Armed Forces best practice at the Royal Marsden NHS Foundation Trust

Never having served hasn’t held back Anne Howers, Veteran Champion Lead at The Royal Marsden NHS Foundation Trust, in developing a good model of care and support for the Armed Forces community.  What however, is more important is her deep knowledge of the NHS, including what will work in the organisation and who to speak with to get an idea off the ground, and her enthusiasm.

She’s steered the trust through its Veteran Aware accreditation and, with a committed group of people, helped it to gain the Gold Employment Recognition scheme (ERS) from the Ministry of Defence.  Anne has developed relations with accredited NHS trusts in London to share ideas and is working towards setting up Armed Forces links between three specialist cancer centres – The Royal Marsden, the Clatterbridge and the Christie – for support in gaining Silver and Gold ERS.

For her, those who have served should get care tailored to their need. Some of Anne’s respect for the Armed Forces comes from the wartime experiences of her father and particularly her uncle, whose vessel was torpedoed twice while he was serving with the Royal Navy.  “I love being part of what the Armed Forces stands for. The people who have come forward as Veterans Champions in the hospital, who’ve all got an Armed Forces connection, have got nothing but energy to give to the project, and wisdom about the organisation that I don’t have. So, I’m just really the driver and the ideas person and then they latch on to the ideas and together we work out how we can deliver them.”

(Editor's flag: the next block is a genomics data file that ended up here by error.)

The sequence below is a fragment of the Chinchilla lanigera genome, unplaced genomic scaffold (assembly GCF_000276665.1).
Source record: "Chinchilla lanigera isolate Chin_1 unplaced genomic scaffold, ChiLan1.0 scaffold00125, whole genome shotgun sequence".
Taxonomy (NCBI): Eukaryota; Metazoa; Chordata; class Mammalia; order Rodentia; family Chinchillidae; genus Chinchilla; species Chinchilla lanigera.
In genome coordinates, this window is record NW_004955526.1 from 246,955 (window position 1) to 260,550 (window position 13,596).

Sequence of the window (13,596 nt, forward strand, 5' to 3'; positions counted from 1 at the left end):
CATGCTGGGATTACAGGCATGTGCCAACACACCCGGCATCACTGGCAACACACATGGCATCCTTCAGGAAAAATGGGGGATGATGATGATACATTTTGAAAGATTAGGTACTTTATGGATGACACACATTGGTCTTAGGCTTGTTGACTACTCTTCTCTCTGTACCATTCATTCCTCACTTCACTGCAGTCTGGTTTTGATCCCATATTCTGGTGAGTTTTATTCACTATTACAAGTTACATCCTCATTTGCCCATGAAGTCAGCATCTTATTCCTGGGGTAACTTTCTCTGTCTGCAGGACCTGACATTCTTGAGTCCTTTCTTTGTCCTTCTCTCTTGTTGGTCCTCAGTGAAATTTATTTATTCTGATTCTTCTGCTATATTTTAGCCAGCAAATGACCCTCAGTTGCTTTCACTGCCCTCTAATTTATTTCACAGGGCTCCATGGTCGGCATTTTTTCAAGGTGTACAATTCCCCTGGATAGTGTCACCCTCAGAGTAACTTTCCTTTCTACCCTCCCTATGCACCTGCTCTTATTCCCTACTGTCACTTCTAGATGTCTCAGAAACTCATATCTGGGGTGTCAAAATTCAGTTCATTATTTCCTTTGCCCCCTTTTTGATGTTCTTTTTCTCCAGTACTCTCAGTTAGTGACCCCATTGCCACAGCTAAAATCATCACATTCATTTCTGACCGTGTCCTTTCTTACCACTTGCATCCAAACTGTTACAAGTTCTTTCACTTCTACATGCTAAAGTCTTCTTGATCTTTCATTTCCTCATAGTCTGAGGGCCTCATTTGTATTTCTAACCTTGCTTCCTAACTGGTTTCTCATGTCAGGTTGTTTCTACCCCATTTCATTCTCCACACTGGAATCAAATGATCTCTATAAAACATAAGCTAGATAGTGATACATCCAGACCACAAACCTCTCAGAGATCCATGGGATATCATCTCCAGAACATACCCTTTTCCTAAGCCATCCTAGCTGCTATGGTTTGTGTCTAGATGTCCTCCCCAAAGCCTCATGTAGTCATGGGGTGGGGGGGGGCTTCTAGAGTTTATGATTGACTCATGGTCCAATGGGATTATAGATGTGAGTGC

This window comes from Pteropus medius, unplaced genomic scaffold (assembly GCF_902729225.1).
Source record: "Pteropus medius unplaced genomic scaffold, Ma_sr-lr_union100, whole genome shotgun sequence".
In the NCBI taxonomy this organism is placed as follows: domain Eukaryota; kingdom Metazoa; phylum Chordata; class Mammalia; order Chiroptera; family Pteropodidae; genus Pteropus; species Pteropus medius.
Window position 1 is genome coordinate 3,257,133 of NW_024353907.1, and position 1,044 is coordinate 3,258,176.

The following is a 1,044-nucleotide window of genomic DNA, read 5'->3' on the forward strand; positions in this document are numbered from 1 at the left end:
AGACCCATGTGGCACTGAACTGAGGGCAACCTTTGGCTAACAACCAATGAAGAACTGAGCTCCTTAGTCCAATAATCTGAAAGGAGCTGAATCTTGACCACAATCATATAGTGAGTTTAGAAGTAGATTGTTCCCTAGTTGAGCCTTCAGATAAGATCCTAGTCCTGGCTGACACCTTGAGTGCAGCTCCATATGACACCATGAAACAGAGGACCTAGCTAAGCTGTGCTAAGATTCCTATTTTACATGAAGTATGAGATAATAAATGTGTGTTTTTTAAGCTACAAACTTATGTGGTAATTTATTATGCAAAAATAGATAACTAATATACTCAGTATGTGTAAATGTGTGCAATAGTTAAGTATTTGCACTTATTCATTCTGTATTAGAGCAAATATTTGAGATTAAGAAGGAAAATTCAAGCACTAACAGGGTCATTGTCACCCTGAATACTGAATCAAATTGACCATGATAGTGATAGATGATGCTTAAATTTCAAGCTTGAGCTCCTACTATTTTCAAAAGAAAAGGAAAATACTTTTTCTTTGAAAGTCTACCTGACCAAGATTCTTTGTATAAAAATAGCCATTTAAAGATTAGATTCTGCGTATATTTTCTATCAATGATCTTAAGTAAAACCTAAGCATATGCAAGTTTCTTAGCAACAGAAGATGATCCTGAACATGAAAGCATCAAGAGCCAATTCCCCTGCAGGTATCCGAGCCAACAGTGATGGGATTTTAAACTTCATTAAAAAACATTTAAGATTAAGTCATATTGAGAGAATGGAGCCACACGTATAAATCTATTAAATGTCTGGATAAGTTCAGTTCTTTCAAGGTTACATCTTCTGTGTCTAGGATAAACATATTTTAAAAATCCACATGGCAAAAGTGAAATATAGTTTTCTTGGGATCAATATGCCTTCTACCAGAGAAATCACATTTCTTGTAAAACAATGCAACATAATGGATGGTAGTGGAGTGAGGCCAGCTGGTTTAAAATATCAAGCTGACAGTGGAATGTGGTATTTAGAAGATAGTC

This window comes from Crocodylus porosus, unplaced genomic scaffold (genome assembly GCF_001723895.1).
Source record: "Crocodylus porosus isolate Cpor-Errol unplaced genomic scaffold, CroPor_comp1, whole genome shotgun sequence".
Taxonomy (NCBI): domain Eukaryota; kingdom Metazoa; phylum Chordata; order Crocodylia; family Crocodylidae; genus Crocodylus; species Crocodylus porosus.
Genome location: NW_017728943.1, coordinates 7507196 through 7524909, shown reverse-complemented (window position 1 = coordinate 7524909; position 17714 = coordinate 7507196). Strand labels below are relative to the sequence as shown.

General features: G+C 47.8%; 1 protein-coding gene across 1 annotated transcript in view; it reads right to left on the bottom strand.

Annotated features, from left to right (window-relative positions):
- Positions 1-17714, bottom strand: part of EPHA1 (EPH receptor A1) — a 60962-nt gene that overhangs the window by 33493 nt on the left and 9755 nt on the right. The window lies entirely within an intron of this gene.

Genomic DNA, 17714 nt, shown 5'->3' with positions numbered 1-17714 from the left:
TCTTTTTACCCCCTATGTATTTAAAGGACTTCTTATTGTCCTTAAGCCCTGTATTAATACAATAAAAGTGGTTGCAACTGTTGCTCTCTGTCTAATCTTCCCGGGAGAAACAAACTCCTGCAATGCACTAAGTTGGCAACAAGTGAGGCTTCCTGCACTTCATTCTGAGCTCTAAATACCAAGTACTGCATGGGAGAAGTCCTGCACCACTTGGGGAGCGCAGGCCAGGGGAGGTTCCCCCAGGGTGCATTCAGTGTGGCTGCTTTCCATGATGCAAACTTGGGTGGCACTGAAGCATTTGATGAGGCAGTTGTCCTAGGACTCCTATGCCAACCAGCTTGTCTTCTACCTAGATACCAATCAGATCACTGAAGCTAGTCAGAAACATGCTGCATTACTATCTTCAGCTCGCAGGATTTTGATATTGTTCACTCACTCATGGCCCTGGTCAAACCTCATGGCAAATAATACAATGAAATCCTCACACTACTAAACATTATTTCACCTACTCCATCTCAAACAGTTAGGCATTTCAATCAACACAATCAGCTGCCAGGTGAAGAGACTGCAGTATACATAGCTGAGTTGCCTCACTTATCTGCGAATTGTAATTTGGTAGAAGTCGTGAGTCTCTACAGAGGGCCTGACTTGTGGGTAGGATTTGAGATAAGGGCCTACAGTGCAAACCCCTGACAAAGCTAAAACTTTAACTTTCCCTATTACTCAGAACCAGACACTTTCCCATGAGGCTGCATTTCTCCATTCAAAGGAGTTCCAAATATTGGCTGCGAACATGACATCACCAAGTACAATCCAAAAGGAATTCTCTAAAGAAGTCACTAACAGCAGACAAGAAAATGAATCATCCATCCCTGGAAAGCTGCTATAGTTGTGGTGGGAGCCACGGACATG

A paediatric nurse and health visitor by training with a long experience of working in communities before going into nursing management, Anne fell into this field of work after her then Chief Nurse, an Army Reservist himself, suggested her experience and background meant she’d be ideal for developing Veteran Aware accreditation for the Trust.   Part of the work included monthly meetings with the Veterans Covenant Healthcare Alliance’s (VCHA) regional lead Anna-Marie Tipping, who supported The Royal Marsden’s team.

The Trust’s Chief Executive was delighted to sign the Armed Forces Covenant and the trust was awarded Bronze ERS in autumn 2021. This was a proud moment as The Royal Marsden was the 101st Trust to achieve this award, which is especially meaningful as it was the 101st anniversary of the Cenotaph. 

This was a stepping stone to further embed Armed Forces awareness work into the trust’s ethos including working to gain Silver ERS status the following year.

What has been most helpful to Anne is her committed team of 15 Veterans Champions, one of whom is the Volunteers Services Manager. Anne also has the support of the Director of Workforce and Chief Executive at board level.